Marshall McLuhan plays a highly ambivalent role in the writings of Vilém Flusser. Although at various points Flusser criticizes McLuhan’s work, the theory of media evolution that Flusser developed in the 1980s can largely be traced back to McLuhan. Unlike McLuhan, however, Flusser is not primarily interested in physical media, but in codes: in images, texts, and technical images. McLuhan distinguishes three major turning points in media culture: the invention of the phonetic alphabet, the invention of the printing press, and the rise of contemporary electronic media. Flusser, who in this context would refer instead to “upheavals,” works on the basis of a model of development in three or sometimes five stages.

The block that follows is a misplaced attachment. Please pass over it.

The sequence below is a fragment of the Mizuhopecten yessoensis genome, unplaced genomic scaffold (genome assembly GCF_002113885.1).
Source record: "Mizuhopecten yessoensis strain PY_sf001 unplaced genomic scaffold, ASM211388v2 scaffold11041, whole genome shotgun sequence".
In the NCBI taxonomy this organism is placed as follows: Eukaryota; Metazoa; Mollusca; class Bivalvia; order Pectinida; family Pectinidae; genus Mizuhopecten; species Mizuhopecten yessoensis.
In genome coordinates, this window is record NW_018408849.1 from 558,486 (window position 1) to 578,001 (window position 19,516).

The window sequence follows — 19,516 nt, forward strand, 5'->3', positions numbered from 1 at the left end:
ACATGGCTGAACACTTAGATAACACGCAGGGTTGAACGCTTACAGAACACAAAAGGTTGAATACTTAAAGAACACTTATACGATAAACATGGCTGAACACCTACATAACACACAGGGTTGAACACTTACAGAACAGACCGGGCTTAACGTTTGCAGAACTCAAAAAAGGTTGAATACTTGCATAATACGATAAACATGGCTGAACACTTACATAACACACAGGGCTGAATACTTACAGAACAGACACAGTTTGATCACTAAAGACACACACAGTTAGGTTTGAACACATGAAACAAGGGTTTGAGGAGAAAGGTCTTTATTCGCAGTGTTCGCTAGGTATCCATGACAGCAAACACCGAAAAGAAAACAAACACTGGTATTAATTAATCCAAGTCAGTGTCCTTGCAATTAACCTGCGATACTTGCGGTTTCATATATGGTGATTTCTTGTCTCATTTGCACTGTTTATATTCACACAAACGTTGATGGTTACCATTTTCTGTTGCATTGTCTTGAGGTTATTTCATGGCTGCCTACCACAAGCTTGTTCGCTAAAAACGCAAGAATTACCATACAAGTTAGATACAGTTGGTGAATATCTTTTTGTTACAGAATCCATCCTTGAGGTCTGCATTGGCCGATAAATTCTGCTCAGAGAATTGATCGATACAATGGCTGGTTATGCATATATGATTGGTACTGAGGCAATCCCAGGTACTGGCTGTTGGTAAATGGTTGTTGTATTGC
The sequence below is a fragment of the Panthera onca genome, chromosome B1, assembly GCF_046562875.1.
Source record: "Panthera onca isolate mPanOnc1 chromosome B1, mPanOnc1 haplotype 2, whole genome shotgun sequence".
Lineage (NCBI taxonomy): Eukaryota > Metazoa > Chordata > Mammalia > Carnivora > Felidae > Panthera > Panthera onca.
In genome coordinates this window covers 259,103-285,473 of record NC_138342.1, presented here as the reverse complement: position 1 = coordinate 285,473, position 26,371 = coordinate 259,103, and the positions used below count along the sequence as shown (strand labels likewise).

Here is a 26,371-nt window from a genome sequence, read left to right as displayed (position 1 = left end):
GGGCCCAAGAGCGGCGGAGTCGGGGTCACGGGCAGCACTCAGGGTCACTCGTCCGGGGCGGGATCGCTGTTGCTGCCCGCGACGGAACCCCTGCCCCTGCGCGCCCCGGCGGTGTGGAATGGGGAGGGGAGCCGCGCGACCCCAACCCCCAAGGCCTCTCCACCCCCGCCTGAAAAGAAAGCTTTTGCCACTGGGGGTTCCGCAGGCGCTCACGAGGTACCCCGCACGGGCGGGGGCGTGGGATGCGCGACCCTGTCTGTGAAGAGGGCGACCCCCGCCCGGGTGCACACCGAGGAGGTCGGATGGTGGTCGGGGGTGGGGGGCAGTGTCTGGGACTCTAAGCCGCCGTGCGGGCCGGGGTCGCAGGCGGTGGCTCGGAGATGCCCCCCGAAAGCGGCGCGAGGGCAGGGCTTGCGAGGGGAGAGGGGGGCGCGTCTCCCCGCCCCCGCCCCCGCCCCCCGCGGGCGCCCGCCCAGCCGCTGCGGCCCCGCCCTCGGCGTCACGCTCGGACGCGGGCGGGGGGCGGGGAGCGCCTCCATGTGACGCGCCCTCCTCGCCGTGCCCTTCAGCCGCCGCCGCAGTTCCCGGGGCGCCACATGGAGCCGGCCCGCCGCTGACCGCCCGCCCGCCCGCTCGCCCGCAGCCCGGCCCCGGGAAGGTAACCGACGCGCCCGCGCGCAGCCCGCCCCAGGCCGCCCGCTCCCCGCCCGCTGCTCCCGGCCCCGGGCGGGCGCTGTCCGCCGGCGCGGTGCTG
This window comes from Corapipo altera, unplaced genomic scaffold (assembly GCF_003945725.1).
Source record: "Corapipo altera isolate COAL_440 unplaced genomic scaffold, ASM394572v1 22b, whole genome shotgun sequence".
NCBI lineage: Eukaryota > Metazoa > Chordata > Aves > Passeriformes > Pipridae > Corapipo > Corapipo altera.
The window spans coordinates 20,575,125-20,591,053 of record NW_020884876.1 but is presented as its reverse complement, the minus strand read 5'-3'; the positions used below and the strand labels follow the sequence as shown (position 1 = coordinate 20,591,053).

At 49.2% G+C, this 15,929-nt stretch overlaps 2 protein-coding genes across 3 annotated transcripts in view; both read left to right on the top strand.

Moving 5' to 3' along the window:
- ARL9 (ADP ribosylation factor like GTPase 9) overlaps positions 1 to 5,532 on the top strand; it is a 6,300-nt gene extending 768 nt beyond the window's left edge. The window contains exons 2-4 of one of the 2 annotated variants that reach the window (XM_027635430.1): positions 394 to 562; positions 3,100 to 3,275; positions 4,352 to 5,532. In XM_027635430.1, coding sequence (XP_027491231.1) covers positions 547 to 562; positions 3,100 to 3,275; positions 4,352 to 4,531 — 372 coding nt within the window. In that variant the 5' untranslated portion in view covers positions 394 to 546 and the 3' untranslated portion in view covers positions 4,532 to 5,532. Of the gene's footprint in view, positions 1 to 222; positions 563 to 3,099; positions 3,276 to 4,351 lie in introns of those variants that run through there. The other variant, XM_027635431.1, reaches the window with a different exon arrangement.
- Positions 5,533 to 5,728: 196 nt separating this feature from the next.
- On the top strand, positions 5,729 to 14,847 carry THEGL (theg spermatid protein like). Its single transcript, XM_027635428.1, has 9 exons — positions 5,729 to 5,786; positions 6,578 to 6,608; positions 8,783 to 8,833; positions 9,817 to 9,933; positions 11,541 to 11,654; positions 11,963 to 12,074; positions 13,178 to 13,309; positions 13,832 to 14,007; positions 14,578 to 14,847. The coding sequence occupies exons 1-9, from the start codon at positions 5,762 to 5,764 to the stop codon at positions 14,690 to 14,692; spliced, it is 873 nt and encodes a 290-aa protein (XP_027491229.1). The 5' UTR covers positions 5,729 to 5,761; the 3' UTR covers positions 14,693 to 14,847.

As in McLuhan’s work, the individual turning points stand for radical changes that exert a lasting influence on all of society. One could, therefore, speak of technological determinism in the case of both authors. There is a further theoretical similarity as well: For McLuhan, the content of a medium is always another medium; for Flusser, each new stage contains all prior stages. Thus technical images are texts, which are derived, in turn, from images. In Flusser’s first model, images are dissolved and displaced by the invention of texts, texts by the invention of technical images. Like McLuhan, Flusser takes as his starting point two technological impetuses – the invention of linear writing and the invention of the camera – but he conceptualizes them differently with respect to both content and timing. The second model postulates five dimensions, which are arranged in a sort of countdown leading from four-dimensional space-time to a zero-dimensional world made up of points. Unlike McLuhan, who interprets the first and last stage in terms of a harmony lost and regained, Flusser defines our entry into the universe of technical images as a liberating transition into a world completely created by humans themselves.